Peak season of floriculture begins

Flower growers of Gadkhali flower village passing busy time

Published : 13 Dec 2020 09:08 PM | Updated : 14 Dec 2020 03:28 PM

The flower growers of Gadkhali flower village under Jhikargachha upazila in Jashore are now passing busy time in the peak season. Now they are spending their time in floriculture and care.

The peak season of flower business begins in mid-December with Victory Day and continues till March on the occasion of the some days, including English New Year, the first day of spring in the Bangla calendar, Valentine's Day, International Mother Language Day and the Independence Day.

On the occasion of all these days, the flower growers sell flowers worth crores of taka. 

It can be seen on the ground that the fields of Panisara village and Gadkhali of Jhikargachha upazila are now adorned with nightshade, various varieties of roses, gerbera, marigold, gladiolus, gypsy, rodstick, calendula, chrysanthemum and other types of flowers. Farmers wear white caps on roses to protect them from diseases and insects. Because there is a season full of flower sales ahead.

Day after day, there are several special days including the great Victory Day on 16th December, then the English New Year on 1st January, the traditional spring day of Bengal on 13th February, the day of love on 14th February and the International Mother Language Day on 21st February.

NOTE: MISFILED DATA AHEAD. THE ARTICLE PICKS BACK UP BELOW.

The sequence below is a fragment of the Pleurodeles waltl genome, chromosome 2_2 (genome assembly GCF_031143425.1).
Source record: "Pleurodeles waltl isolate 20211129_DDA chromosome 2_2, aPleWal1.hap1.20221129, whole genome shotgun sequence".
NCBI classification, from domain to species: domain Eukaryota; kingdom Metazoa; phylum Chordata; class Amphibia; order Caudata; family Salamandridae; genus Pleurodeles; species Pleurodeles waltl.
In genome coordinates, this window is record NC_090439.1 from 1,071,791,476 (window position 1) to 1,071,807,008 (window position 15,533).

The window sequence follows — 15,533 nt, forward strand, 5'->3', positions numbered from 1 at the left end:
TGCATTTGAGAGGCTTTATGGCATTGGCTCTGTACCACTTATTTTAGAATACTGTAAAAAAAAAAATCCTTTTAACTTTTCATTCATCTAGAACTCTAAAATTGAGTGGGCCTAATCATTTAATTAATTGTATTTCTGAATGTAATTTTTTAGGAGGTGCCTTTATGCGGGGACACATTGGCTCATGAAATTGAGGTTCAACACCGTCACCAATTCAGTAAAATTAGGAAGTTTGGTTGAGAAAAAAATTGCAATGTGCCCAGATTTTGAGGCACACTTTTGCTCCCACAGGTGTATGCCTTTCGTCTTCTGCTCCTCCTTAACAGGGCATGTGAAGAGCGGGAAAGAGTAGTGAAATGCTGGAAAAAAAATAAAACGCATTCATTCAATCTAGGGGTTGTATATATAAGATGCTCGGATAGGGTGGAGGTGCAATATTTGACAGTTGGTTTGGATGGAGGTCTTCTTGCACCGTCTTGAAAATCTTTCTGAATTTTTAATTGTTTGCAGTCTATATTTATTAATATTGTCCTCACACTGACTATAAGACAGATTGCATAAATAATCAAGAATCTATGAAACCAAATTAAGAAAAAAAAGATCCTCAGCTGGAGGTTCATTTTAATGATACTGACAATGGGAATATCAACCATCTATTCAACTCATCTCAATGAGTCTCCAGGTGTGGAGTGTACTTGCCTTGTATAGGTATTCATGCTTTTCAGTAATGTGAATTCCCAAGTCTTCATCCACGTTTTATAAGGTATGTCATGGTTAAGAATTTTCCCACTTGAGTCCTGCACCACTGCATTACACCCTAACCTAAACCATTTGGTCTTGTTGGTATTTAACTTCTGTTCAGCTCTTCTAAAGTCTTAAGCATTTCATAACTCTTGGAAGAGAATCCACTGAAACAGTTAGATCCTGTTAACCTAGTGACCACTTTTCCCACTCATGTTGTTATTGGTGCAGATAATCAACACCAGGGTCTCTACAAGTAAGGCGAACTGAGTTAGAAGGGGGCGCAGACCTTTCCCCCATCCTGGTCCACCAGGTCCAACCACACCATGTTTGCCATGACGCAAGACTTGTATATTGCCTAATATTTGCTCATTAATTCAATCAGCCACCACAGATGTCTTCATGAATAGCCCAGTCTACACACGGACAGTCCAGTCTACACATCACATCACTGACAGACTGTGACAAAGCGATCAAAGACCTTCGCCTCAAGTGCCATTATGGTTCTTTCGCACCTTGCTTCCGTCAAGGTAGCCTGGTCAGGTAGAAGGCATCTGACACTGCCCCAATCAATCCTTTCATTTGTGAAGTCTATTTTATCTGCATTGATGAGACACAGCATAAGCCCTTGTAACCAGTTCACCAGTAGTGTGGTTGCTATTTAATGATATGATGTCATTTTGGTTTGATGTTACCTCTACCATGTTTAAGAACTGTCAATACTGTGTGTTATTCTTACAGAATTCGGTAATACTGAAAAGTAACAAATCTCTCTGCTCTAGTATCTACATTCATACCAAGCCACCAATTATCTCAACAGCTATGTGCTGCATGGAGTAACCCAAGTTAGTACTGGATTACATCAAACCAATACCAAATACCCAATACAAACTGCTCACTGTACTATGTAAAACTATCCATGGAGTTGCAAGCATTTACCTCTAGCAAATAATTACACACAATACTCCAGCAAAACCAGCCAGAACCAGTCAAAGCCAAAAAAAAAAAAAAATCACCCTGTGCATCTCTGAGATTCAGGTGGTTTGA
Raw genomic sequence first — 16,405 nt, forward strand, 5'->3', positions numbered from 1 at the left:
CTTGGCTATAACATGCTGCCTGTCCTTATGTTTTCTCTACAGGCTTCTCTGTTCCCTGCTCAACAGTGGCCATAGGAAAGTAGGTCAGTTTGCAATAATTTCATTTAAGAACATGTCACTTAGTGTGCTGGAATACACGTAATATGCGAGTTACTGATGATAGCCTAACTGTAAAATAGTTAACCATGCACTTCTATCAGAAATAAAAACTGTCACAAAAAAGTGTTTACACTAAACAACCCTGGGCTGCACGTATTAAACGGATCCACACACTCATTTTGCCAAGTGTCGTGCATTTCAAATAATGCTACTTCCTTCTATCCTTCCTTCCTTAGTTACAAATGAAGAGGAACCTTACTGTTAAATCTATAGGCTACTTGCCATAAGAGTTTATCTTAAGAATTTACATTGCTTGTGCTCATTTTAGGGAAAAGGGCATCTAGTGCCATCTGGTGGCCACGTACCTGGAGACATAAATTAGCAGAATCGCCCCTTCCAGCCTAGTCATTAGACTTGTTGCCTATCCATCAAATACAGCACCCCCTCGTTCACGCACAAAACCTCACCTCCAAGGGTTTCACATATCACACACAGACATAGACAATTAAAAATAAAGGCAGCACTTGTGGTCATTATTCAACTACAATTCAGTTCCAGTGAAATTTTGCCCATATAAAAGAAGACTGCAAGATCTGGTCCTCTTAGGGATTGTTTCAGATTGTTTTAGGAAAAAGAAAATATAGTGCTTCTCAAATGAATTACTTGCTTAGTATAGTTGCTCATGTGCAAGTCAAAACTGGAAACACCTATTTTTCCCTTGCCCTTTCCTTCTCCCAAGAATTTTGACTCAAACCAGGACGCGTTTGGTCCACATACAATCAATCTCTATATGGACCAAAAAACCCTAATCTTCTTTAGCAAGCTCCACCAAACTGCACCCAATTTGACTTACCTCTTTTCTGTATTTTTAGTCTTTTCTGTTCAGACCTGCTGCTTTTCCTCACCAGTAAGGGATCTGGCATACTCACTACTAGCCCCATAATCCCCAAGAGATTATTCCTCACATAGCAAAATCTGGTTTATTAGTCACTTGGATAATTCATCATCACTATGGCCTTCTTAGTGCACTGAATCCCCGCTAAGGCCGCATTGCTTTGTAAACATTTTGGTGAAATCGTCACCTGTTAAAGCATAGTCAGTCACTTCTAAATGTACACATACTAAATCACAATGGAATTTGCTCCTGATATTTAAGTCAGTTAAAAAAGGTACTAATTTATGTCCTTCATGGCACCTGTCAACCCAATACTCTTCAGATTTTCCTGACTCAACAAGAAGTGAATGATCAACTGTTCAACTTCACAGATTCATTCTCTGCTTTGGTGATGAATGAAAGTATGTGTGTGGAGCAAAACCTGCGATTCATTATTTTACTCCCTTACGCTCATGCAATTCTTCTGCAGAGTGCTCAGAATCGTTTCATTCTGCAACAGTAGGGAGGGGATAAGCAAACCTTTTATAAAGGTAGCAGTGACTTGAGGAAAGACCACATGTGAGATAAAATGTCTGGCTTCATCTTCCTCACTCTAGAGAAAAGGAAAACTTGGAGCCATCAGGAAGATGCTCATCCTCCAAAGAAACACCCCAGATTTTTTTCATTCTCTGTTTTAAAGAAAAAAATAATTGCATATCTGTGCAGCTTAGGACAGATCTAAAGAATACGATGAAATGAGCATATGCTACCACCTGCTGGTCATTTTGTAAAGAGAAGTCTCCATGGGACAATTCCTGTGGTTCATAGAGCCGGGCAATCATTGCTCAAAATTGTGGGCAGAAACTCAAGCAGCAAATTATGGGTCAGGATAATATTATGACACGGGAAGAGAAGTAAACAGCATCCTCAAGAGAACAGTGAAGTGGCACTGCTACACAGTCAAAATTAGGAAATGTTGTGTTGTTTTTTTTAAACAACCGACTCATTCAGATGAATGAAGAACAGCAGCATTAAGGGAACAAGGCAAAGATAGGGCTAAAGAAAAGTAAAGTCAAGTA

These days there is a huge demand for flowers all over the country. Flower growers are working in the field of Gadkhali to meet this demand.

Abu Taher, a trader and florist, said he had planted nightshade and gladiolus on 8 bighas of land to compensate for the damage caused by Corona and Amphan storms.

Liaquat Hossain, a florist, said he has cultivated roses and gerberas on 5 bighas of land. If the weather is favorable, he is expecting a profit of TK. 1.5 to TK. 2 lakh.

According to the farmers of Gadkhali, at present 100 pieces of tuberose are 200-250 taka, Gladiolus 100 pieces at 1100 taka, Gypsy at 50 taka per bundle and Rod stick at 50 taka per bundle.

Farmer Haruna Rashid said that the sale of flowers has come down a lot due to the increase the import and use of plastic flowers in the country. Besides, flowers are being cultivated in the districts where flowers used to grow. As a result, the traders there are not coming to collect flowers, which is hurting us commercially.

Abdur Rahim, president of the Flowers Society, said the flower is the livelihood of about 3 million people in the country. About 20,000 farmers are directly involved in floriculture.

The florists and traders did not get any financial benefit even wanting money in financial institutions including banks for the agricultural incentive loans announced by the government to compensate the farmers and traders.

Jhikargachha Upazila Agriculture Officer Masud Hossain Palash said about 600 hectares of land in six union of Jhikargachha Upazila is being cultivated commercially. Seven thousand farmers and one lakh workers are involved in floriculture.